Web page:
Sunday, 12 June 2011

Galatoire's Restaurant

Since I first arrived in New Orleans almost two years ago, Galatoire’s has been shrouded in cultural mystery. Galatoire’s is one of those classic New Orleanian restaurants, which a Yalie might liken to one of the “Old Eight” secret societies. The restaurant is an integral part of New Orleans’ restaurant scene, but it clings to the restaurant culture of the 1940s when white linens, mirrored dining rooms, and brass chandeliers were a la mode. Today, however, the restaurant borders on démodé.

Unsurprisingly, I have been intimidated by Galatoire’s for a long time. I often imagined the dining room filled with men in dapper suits and women in beaded, jewel-tone evening gowns, gliding through billowing clouds of cigar smoke with a Sazerac cocktail in hand. I’ve thought of venturing to the restaurant on many occasions, but normally find some excuse to eat somewhere else.

Last Thursday, I mustered up the courage to dine at Galatoire’s--an event rather than mere action. I wove my way through the crowds on Bourbon Street, dodging past tour groups and slipping between street performers to stand in front of glass-paned doors of Galatoire’s. A friendly young man opened the door for me and immediately sat me at a table in the coveted main dining room. The space was bustling with waiters in black suits and servers in white smocks. There was nearly as many staff as restaurant patrons.

My table was nestled up against the left side of the dining room with a great view of the restaurant. My waiter came over, and informed me of the specials. I took a few minutes to decide what I wanted, and opted for the Red Snapper in Brown Butter Sauce.

I enjoyed people watching. There were two obnoxious lawyers sitting at the table next to mine—they had foul mouths. In attempt to block out their conversation, I focused on observing the staff. I was impressed by the mechanical nature of their process. One man would clear the table, another man would step in with a fresh, white tablecloth in hand. This man would whip the tablecloth into the air until it billowed upwards and settled perfectly on the table. If the cloth was askew, he would toss it back into the air until it landed in place. He then dressed the table with a fresh pitcher of water, a salt and pepper shaker, a bottle of Tabasco, and a bottle of Worcestershire sauce…everything a New Orleanian needs to enjoy the Creole dishes served at this bistro. Within moments, people would be seated at the table.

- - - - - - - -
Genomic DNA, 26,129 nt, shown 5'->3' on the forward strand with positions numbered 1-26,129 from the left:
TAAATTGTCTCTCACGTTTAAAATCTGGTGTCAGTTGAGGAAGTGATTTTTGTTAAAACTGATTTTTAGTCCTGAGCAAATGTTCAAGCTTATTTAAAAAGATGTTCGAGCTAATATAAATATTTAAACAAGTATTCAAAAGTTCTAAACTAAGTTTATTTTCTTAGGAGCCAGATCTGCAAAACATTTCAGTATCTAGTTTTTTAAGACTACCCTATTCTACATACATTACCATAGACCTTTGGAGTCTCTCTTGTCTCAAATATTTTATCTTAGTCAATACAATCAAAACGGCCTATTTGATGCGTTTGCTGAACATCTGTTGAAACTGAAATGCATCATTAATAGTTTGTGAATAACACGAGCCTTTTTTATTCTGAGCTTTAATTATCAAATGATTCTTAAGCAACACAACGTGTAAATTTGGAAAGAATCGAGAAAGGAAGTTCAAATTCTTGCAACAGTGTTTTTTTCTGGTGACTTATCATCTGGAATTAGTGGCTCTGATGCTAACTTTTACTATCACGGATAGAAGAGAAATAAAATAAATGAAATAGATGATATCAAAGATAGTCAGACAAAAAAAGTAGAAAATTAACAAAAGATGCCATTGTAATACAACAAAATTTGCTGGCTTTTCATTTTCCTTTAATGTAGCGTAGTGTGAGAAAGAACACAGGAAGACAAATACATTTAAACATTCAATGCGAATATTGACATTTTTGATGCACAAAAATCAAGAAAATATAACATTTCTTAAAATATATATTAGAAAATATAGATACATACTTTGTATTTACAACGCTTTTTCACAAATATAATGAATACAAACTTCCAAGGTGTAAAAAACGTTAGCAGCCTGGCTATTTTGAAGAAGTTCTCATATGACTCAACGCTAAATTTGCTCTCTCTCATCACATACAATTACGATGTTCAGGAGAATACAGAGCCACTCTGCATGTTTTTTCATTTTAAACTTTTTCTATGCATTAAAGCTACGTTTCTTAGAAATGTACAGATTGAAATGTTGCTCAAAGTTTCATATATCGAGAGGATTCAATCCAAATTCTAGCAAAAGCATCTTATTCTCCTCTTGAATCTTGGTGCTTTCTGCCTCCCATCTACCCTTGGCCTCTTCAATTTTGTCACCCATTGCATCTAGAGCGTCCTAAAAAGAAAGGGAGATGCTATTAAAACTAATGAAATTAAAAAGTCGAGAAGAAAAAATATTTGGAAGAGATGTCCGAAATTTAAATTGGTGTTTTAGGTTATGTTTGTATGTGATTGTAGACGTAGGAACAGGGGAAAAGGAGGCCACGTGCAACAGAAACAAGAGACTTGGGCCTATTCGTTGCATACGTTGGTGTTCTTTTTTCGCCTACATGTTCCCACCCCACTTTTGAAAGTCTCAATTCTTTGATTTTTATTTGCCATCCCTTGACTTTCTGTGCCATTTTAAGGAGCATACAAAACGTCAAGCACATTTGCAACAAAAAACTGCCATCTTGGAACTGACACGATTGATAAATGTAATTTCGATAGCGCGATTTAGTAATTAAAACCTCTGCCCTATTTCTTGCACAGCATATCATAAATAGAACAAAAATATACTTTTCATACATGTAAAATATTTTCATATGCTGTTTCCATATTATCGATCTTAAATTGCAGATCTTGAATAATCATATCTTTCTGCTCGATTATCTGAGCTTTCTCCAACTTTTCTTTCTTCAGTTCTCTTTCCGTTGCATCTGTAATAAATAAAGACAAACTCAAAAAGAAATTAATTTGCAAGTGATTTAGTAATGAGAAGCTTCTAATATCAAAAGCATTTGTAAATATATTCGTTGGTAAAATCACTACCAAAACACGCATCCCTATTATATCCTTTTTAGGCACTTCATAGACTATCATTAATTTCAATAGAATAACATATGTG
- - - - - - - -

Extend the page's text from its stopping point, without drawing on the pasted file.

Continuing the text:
When I wasn’t busy watching the staff, I was taking in the ambiance: the blue-green walls embossed with gold fleur-de-lis, the 5-prong brass light fixtures that looked like octopi, the warm glow of incandescent light reflecting off the mirror-lined walls, the clanging of plates, the clinking of glasses, and the hum and harmony of cherished conversation. Galatoire’s is a perfect place to meet a group of friends and settle down for a two-hour lunch imbibed with reminiscence. The restaurant’s appeal is very much wrapped up in the ambiance, and not in the food, necessarily.

My mouth began to water when my red fish came out, dressed with crab meat, artichokes and mushrooms in a brown butter sauce. Yum. The brown butter was pure brilliance, and the red fish was nice and fresh. I could have done without the green-purple artichokes and limp mushrooms.

For a treat, I ordered the house bread pudding, which came out with a dollop of whipped cream on the side. There was a bananas foster-flare to this dessert, which was more heavily flavored with banana than some of the other bread puddings I have had.

Would I recommend the food at Galatoire’s? No. This restaurant acts almost like a social club for New Orleanians. The food is OK, but the price is astronomically high for the quality. Apparently, it is good to order drinks at Galatoire’s because you can get a cocktail for around $6-8 and they automatically make it a double—so you get a bit more bang for your buck from the bar than from the kitchen.

No comments:

Post a Comment